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International human rights law – lessons in the era of COVID-19

McGaughey, F., Kenny, M.A.ORCID: 0000-0002-5352-7549, Maguire, A. and Harris Rimmer, S. (2022) International human rights law – lessons in the era of COVID-19. Australian Journal of Human Rights . pp. 1-22.

Link to Published Version: https://doi.org/10.1080/1323238X.2021.1995123
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Abstract

The COVID-19 pandemic has brought the connections between law and public health into stark relief. The pandemic has demonstrated both the essential nature of global cooperation and international regulation to promote universal rights to life and health, and the potentially harmful impacts of limitations imposed on human rights in time of emergency. It has also tested the international human rights framework, which allows for permissible limitations on human rights where required, but which remains subject to widely varying domestic implementation. In this paper, we explore the relationship between international human rights law and the COVID-19 pandemic, including a focus on the rights of vulnerable individuals and communities who have experienced disproportionate impacts from both the pandemic itself and from measures that constrain the exercise of human rights. We propose that the inquiry and monitoring mechanisms of the UN human rights bodies provide important avenues for addressing the human rights implications of COVID-19 and Government responses to the pandemic. We also review Australia’s domestic implementation of international human rights law and its relevance in the era of COVID-19, noting the piecemeal approach to human rights protection under Australian law. We conclude that this time of emergency provides an opportunity for the progressive development of international human rights law, via principles of reciprocity, social protection, human rights preparedness and comprehensive normative protection for a right to public health.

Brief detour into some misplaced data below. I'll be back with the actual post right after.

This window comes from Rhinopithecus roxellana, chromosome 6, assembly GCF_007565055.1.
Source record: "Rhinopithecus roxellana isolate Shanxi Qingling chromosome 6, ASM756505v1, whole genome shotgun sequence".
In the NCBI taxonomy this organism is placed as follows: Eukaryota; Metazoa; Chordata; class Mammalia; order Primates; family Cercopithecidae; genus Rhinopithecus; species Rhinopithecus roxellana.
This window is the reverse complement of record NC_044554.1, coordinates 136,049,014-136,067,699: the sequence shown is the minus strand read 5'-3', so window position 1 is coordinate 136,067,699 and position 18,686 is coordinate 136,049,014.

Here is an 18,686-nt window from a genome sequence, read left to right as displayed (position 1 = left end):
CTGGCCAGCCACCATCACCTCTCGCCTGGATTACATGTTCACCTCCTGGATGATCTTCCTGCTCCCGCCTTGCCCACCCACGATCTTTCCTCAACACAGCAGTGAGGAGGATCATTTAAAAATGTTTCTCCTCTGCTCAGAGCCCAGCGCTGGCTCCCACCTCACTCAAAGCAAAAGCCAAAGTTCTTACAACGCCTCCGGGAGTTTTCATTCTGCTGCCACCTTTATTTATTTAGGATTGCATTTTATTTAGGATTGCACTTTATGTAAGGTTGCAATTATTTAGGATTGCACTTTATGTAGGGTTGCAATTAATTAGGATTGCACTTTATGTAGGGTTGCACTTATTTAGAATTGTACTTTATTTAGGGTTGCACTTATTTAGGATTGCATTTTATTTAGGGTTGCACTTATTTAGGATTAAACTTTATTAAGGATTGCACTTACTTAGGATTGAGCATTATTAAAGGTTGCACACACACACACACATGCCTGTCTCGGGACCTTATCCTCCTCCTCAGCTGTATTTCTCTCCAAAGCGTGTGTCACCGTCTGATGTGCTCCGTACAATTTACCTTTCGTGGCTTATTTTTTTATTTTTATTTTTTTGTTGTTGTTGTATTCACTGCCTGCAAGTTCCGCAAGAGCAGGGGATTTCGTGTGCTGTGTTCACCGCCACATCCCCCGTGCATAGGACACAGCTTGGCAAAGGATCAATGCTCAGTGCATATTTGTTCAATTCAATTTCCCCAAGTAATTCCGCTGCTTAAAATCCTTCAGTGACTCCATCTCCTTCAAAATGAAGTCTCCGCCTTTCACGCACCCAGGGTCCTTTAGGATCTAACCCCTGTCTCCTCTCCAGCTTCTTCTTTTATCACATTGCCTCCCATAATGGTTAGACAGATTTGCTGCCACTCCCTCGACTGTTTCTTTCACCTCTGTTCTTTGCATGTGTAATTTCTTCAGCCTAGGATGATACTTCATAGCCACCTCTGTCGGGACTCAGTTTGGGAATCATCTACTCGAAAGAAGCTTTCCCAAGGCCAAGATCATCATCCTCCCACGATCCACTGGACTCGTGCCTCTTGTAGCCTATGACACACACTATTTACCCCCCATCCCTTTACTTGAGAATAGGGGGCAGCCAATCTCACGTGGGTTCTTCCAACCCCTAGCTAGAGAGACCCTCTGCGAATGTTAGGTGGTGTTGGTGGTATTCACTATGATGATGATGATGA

Item Type: Journal Article
Murdoch Affiliation(s): Law and Criminology
Publisher: Taylor & Francis
URI: http://researchrepository.murdoch.edu.au/id/eprint/64008
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